Sunday, March 8 marked International Women's Day, a celebration of women worldwide that dates back to 1977 when the UN General Assembly challenged its members to declare a day for women's rights and world peace. The 2015 theme is: 'Empowering Women, Empowering Humanity: Picture it!'
We must continue to empower women. Women continue to face disadvantages in almost all spheres. But if we want a gender equitable society, empowering women is not enough.
We must also 'Empower Men'
We must also empower men. Of course, not in the conventional sense by giving men more power over women. Rather, by empowering men to challenge prevailing norms and change their behaviors. This is logical even though it has not been the prevailing approach. Gender is a "system" and both women and men are integral parts of this system. If we want to see meaningful change, both men and women are implicated. It is not enough to enlighten and empower women and expect men to follow.
This is not an easy thing. Men are critically judged and assessed - by themselves, by their peers, by their elders and by most women themselves - based on the dominant ideals of manhood. And across many societies, this still means exercising control over women, being tough, being strong. It also means achieving something, as terms such as "man-up" suggest, and many men, including low-income men struggle with this societal expectation. If men can't achieve and don't conform to these societal expectations, they are often socially sanctioned, belittled or ridiculed.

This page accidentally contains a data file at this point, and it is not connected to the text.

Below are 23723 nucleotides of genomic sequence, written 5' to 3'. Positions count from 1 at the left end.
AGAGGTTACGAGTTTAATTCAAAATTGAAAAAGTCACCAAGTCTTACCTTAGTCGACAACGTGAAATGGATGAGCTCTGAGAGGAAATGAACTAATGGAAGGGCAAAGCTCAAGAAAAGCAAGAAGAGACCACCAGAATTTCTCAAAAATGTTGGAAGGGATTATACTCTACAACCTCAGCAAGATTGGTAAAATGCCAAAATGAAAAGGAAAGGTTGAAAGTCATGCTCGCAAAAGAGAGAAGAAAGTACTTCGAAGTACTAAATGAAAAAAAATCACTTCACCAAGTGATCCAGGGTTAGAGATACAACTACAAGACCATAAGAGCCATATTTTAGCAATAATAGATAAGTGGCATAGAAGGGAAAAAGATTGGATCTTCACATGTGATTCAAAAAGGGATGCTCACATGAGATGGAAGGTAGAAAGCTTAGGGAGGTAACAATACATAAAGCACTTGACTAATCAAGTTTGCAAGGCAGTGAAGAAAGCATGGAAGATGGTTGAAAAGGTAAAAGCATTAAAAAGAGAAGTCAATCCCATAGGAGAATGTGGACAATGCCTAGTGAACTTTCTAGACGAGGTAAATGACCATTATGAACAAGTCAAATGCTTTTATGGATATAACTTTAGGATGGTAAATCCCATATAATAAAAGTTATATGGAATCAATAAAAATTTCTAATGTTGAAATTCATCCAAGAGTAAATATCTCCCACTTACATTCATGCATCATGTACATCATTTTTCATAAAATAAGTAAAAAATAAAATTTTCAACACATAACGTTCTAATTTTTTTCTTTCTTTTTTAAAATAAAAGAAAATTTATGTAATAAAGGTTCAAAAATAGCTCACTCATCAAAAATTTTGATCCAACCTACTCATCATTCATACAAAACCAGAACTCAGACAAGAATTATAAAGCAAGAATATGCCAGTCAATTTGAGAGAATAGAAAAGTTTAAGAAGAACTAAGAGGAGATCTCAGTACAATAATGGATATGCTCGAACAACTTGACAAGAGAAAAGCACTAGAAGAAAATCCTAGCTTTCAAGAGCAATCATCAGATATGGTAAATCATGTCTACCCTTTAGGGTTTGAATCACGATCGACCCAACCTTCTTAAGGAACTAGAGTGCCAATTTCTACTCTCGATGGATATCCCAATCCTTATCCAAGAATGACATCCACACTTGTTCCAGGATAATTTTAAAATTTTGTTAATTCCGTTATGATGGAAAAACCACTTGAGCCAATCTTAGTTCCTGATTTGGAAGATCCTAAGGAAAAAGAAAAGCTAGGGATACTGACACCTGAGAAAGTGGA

Challenging norms and behaviors is thus a collective challenge for men. It is also a challenge for women, who consciously or unconsciously often perpetuate these same social norms in the way they raise their sons or interact with men.
Make Available Resource for Men
Most gender initiatives continue to focus on women. This is understandable. But as we argue, we need interventions targeting and supporting men for change.
The largest and most extensive resource available for men is MenEngage, a global alliance made up of dozens of country networks spread across many regions of the world, hundreds of non-governmental organizations, and UN partners, that provides a collective voice to engage men and boys on gender issues. There are also other smaller more localized interventions, with the most innovative programming coming from the fields of HIV/AIDS, reproductive health and family planning, parenting, and domestic violence.
But we need to do much more.
Central to this premise of engaging and empowering men for change is understanding and unbundling this homogenous term called 'men'. In the case of gender-based violence for example, we identified five groups of men, each with different needs and potential roles:
Men who are victims of violence: need to break their silence and seek help
Men who use violence: need to seek help
Men who are silence spectators: need to speak out
Men who speak out: need to become agents of change
Men who are agents of change: need to continue to speak out and mobilize others
In coming up with a typology, we see how acute the needs are in supporting men. For example, how many hotlines are out there to support the men that need help? There is much work to do.
Empower Women by Empowering Men
As we just celebrated International Women's Day, let us continue to recognize women for all the advances and contributions they have made. But let us also 'empower women by empowering men' and recognize that we need new approaches and huge efforts to achieve this objective.
For more information how to get involved in the WEvolve campaign visit the website http://www.wevolveglobal.org.
Also join the conversation on social media.
Follow Maria Correia on Twitter: www.twitter.com/WEvolveGlobal
Originally published on Huffington Post Impact